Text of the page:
ReplyDelete
  11. Sam, thank you so much for this tutorial! It helped me very much!

    Thanks again! :)

    ReplyDelete
  12. Thanks a lot for sharing your process, Sam !

    ReplyDelete
  13. Very useful!

    Thanks for the post!

    ReplyDelete
  14. This is great!
    I was just wondering what kind of brushes do you use?

    ReplyDelete
  15. Merel: I used a modified version of the Captured Bristle Acrylic in Painter. Turn down the spacing and spread the bristles out and you'll have something similar.

    ReplyDelete
  16. Hmmm. Yeah. I love the step by step process. I never take this time with anything, but then, I work with photos, and am traveling at light speed all the time. So I don't stop to think what I could be doing. I am intrigued that you put the sketch into a multiply layer, but then turn down the opacity. I don't understand why you do that - seems like two steps forward, one back. Curious.

    I got cross-eyed being so close to the texture, and then tired and the care you take with the edges and the fringes and each hair tip. I can guess at the hunger you have in the tips of your fingers just to DO this stuff, but I don't have that hunger. I just don't have it, much to my sorrow.

    And even if I did, I don't have the sense of it. The magic isn't in me. I look at the fur. Then I look at the eyes. And I have no sense of how to get from one to the other. The eyes are total glass. How do you make total glass out of pigment - well, color? I don't understand at all, and never have. Painters in oil can make me reach to wipe away drops of water they have made out of paste and color. To me, this is like a Godly mystery.

    ReplyDelete
  17. K: The multiply layer allows me to reference the sketch the whole time while I am painting, then I can eliminate the sketch at the end. You get all the benefits of the guidelines being there without the disadvantages in the final composition.
    Glass, fur, and drops of water are all just beams of light glancing off of or passing through clouds of atoms in different ways. Being able to paint those things doesn't come through intuition, but knowledge of how those surfaces work and how to apply that knowledge with the tools you have. Magic is just a description we use for technology or knowledge that we don't yet know how to control.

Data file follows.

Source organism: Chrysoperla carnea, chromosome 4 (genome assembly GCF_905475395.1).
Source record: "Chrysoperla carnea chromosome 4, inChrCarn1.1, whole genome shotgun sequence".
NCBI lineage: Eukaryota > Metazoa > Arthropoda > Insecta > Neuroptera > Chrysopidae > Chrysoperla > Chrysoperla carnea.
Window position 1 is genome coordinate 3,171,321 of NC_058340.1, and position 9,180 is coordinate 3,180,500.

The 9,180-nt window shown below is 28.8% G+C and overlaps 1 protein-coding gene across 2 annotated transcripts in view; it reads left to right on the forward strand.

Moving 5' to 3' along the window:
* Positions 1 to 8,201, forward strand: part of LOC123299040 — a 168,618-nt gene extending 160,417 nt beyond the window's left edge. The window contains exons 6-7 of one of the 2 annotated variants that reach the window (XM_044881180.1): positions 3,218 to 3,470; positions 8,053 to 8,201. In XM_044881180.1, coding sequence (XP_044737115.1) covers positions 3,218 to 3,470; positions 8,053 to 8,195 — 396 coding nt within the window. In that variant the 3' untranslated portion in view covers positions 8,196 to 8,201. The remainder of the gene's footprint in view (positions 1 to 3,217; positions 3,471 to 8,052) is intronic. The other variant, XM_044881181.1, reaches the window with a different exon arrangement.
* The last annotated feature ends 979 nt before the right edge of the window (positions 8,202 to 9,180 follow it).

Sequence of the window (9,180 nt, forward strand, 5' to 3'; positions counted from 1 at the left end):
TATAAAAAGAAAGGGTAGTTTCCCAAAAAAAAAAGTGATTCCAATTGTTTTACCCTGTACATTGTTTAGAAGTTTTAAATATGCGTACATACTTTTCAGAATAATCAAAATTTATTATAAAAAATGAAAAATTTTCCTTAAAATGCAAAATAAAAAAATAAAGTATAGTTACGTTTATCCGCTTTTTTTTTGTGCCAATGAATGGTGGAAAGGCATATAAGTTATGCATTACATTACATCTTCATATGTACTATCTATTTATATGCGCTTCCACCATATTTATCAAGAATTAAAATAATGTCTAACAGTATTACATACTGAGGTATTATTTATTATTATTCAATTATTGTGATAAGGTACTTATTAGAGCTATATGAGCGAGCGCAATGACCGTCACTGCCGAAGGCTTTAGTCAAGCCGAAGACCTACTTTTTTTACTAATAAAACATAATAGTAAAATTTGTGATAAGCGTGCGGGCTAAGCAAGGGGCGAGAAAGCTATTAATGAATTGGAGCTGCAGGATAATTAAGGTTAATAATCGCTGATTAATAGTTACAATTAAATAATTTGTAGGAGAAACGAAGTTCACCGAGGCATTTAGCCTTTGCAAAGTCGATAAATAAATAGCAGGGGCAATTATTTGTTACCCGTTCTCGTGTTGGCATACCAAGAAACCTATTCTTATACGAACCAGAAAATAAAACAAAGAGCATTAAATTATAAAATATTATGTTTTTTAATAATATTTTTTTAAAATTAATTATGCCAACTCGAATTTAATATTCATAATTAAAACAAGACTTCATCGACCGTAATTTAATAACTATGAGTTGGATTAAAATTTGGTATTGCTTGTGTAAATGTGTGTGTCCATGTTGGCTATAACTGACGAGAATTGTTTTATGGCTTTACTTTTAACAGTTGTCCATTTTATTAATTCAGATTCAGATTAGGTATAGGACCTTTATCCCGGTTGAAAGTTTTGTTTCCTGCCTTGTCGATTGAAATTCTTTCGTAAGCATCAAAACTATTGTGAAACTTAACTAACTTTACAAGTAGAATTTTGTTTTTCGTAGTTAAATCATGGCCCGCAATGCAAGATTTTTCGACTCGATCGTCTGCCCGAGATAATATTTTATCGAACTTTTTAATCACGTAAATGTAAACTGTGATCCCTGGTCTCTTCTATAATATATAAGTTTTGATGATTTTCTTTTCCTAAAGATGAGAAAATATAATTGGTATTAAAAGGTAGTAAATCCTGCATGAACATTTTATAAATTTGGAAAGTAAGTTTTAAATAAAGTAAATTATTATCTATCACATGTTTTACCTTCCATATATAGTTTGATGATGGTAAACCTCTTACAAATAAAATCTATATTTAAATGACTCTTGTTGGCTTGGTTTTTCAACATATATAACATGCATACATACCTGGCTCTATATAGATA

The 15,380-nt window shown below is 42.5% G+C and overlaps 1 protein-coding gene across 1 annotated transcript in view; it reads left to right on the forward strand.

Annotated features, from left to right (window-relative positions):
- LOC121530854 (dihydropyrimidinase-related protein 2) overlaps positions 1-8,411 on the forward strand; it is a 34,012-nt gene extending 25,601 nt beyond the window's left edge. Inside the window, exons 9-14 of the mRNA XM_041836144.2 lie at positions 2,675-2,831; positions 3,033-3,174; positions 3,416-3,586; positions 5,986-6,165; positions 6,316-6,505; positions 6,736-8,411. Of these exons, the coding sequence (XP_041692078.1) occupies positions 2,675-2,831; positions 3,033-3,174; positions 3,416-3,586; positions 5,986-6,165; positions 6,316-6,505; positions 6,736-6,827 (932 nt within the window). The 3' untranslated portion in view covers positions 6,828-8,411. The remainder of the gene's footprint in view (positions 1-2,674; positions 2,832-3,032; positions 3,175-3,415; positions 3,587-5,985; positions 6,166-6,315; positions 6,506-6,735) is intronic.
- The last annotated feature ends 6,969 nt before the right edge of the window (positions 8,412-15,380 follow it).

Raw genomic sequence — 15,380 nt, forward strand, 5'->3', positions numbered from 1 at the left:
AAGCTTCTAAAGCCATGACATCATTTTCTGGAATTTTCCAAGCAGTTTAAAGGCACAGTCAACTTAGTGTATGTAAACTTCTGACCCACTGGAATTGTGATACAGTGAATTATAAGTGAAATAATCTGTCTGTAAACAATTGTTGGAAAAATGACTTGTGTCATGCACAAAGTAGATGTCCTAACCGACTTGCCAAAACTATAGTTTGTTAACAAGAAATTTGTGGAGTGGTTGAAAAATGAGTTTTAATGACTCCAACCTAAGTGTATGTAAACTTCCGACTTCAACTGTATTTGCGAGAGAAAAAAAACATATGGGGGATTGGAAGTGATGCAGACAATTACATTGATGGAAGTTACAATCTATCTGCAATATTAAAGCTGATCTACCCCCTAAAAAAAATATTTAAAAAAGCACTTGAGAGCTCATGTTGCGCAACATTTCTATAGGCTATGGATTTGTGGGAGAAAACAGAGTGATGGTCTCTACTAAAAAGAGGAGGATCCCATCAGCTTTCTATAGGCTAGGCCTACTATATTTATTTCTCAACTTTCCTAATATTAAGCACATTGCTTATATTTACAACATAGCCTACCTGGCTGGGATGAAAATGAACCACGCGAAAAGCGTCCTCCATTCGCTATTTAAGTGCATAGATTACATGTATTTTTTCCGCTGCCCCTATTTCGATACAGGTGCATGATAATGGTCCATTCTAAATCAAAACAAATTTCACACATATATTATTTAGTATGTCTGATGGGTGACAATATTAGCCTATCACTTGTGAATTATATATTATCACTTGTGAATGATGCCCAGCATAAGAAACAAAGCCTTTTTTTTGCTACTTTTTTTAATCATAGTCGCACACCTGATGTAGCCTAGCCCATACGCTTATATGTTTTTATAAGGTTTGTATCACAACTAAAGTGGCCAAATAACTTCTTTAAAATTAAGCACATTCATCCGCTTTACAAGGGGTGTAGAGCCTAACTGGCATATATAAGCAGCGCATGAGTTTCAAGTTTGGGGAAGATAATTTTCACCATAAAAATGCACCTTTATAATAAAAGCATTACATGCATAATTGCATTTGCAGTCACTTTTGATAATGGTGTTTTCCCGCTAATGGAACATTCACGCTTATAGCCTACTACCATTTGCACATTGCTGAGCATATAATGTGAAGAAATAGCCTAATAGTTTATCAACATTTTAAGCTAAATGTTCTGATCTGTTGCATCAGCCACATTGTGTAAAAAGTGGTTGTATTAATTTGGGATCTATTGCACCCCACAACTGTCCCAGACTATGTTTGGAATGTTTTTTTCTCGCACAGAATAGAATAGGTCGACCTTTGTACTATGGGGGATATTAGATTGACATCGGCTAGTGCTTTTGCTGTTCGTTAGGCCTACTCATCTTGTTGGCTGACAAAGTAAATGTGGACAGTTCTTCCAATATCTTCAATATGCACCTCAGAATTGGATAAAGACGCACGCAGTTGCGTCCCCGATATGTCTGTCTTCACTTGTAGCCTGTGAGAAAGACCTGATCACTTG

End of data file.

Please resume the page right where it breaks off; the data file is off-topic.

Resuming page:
ReplyDelete
  18. Control is not a concept in my world. There are only degrees of chaos and luck.

    Glass is also texture. At least, with paint it is.

    And hold yer horses, mister - magic is what we heathen nations consider ANYTHING someone like you does. So there.

    ReplyDelete
  19. And this too - but I meant, why do you set it to multiply and then mess with the opacity - but even as I write that, I see exactly why. I knew the bit about being able to take advantage of the guide lines. It was the opacity thing, but of course, you set blend to magnify so that you've got that strength coming through, then tone it down in degrees with the opacity so you don't have to have the thing screaming in your face all the time.

    So. Yeah.

    ReplyDelete
  20. Awesome! Love this. The fur texture is really neat. :)

    ReplyDelete
  21. This comment has been removed by the author.

    ReplyDelete
  22. Thanks for showing us the know-how.
    Do you prefer Painter or PS?

    Greetings from Ecuador!

    ReplyDelete
  23. Edu: I'm leaning most heavily on Photoshop these days.

    ReplyDelete
  24. Incredible work, thank you for sharing so much information! It's refreshing to see the most talented artists share their techniques so others can benefit.

    ReplyDelete
  25. Anonymous3:48 AM

    Hi Sam, I spotted your avitar, the dog in the armchair and instantly fell in love. I have a small production company called Red Dog Productions and I would really like to use the pic in some of our promotional material. Can I do that if I give you full credit and include this blog address?
    Let me know, my name is Nikki
    reddog@aapt.net.au

    ReplyDelete